> "MyExtensionPrefix_MyType_CheckExact" functions the same way that types
> in the C API do.

Hmm, that's a function call per type check and will slow things
down a lot, esp. when working with APIs that deal a lot with
these objects.

The typical way to implement these type checks is via a simple
pointer comparison (falling back to a function for sub-types).
That's cheap and fast.

>>> Functions and function-like Macros
>>> ----------------------------------
>>> Function-like macros (in particular, field access macros) remain
>>> available to applications, but get replaced by function calls
>>> (unless their definition only refers to features of the ABI, such
>>> as the various _Check macros)
>> Including Py_INCREF()/Py_DECREF() ?
> I believe so - MvL deliberately left the fields that the ref counting
> relies on as part of the ABI.

Hmm, another slow-down. This one has even more impact if you're
writing extensions that have to deal with lots of objects.

>>> Excluded Functions
>>> ------------------
>>> Functions declared in the following header files are not part
>>> of the ABI:
>>> - cellobject.h
>>> - classobject.h
>>> - code.h
>>> - frameobject.h
>>> - funcobject.h
>>> - genobject.h
>>> - pyarena.h
>>> - pydebug.h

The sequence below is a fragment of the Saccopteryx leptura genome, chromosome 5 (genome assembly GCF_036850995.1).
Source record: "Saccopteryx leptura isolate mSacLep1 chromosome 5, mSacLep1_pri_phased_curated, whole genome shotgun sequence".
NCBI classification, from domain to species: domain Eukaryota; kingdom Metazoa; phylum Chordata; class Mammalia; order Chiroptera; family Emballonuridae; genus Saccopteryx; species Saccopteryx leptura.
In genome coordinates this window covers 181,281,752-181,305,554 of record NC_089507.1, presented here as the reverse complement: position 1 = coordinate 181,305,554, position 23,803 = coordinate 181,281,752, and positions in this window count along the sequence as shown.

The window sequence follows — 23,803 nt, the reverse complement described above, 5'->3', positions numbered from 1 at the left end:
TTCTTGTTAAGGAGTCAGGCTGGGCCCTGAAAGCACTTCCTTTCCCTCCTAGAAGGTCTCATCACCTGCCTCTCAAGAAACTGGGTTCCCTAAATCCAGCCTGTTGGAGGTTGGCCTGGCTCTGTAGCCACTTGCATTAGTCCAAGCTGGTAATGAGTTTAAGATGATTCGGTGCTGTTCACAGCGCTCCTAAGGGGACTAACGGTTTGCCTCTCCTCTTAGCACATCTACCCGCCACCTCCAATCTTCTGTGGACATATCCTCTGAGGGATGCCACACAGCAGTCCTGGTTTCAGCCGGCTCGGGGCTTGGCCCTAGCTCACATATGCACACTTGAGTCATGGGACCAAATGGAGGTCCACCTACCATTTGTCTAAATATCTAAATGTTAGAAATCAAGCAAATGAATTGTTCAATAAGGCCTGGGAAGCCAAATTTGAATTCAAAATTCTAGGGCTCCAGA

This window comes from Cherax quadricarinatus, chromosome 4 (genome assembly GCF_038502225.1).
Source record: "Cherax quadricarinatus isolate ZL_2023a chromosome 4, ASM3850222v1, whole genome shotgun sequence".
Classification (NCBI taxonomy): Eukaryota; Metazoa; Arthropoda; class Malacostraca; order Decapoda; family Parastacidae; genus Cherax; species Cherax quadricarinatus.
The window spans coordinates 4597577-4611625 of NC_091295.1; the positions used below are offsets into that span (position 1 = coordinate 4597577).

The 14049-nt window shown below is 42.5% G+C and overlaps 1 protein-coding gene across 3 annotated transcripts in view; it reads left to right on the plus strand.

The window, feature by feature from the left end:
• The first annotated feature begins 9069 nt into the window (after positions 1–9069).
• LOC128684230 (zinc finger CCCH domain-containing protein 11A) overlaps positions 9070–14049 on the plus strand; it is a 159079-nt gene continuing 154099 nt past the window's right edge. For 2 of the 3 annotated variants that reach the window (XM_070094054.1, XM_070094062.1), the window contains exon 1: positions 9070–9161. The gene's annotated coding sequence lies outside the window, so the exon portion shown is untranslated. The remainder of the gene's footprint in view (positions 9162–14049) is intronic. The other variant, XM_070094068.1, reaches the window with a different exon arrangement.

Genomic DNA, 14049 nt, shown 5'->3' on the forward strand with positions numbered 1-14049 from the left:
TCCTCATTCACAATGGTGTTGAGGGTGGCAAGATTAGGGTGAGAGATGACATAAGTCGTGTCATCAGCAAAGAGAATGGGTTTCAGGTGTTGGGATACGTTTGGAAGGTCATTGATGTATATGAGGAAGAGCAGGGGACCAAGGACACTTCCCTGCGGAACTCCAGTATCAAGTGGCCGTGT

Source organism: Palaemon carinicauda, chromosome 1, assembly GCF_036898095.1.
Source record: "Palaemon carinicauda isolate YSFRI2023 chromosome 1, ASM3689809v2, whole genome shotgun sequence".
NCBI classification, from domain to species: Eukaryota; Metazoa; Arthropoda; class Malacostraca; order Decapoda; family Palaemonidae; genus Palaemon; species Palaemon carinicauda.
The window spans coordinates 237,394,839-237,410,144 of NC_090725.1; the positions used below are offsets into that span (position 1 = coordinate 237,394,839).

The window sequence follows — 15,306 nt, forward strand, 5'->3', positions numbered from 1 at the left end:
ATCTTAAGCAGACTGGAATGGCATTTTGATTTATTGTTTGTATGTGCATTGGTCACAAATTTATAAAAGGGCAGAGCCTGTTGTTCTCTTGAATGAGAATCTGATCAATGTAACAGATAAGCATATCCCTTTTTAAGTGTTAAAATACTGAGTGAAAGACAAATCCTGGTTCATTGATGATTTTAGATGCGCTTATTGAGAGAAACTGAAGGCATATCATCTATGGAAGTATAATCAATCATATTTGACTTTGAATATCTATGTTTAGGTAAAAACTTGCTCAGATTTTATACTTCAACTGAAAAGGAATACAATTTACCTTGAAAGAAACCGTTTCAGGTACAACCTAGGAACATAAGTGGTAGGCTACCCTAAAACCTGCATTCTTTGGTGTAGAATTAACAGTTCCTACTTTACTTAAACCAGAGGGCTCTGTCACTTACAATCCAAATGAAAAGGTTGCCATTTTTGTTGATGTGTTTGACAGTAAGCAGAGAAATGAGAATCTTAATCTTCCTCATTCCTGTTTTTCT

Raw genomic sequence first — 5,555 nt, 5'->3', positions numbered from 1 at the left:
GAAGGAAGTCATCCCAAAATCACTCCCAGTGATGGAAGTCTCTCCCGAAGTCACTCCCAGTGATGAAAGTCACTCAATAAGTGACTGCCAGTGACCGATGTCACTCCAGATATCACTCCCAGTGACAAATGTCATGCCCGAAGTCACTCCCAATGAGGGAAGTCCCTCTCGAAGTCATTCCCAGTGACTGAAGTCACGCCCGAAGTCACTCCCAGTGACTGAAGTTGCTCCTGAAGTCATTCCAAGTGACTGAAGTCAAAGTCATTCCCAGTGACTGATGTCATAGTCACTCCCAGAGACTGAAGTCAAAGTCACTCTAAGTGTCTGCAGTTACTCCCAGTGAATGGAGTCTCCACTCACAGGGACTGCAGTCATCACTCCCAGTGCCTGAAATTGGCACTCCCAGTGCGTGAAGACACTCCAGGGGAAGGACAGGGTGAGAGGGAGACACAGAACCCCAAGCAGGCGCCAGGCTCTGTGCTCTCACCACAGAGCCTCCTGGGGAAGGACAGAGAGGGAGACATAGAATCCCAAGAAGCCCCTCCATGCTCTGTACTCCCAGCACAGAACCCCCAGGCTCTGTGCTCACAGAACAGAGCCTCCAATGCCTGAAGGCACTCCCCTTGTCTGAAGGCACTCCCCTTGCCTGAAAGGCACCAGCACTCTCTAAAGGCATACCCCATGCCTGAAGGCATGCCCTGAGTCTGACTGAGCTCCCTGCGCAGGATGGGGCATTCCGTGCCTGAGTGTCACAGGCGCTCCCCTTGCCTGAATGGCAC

>>> - symtable.h
>>> - token.h
>>> - traceback.h
>> I don't think that's feasable: you basically remove all introspection
>> functions that way.
>> This will need a more fine-grained approach.
> I don't think it is reasonable to expect the introspection interfaces to
> remain stable at a binary level across versions.
> Having "I want deep introspection support from C" and "I want to use a
> single binary for multiple Python versions" be mutually exclusive
> choices sounds like a perfectly sensible position to me.
> Also, keep in mind that even an extension module that restricts itself
> to Py_LIMITED_API would still be able to call in to the Python
> equivalents via PyObject_Call and friends (e.g. by importing and using
> the inspect and traceback modules).

Sure, but they'd also want to print tracebacks or raise fatal
errors if necessary.

>> What if you mix extensions that use the full C-API with ones
>> that restrict themselves to the limited version ?
>> Would creating a Python object in a full-API extension and
>> free'ing it in a limited-API extension cause problems ?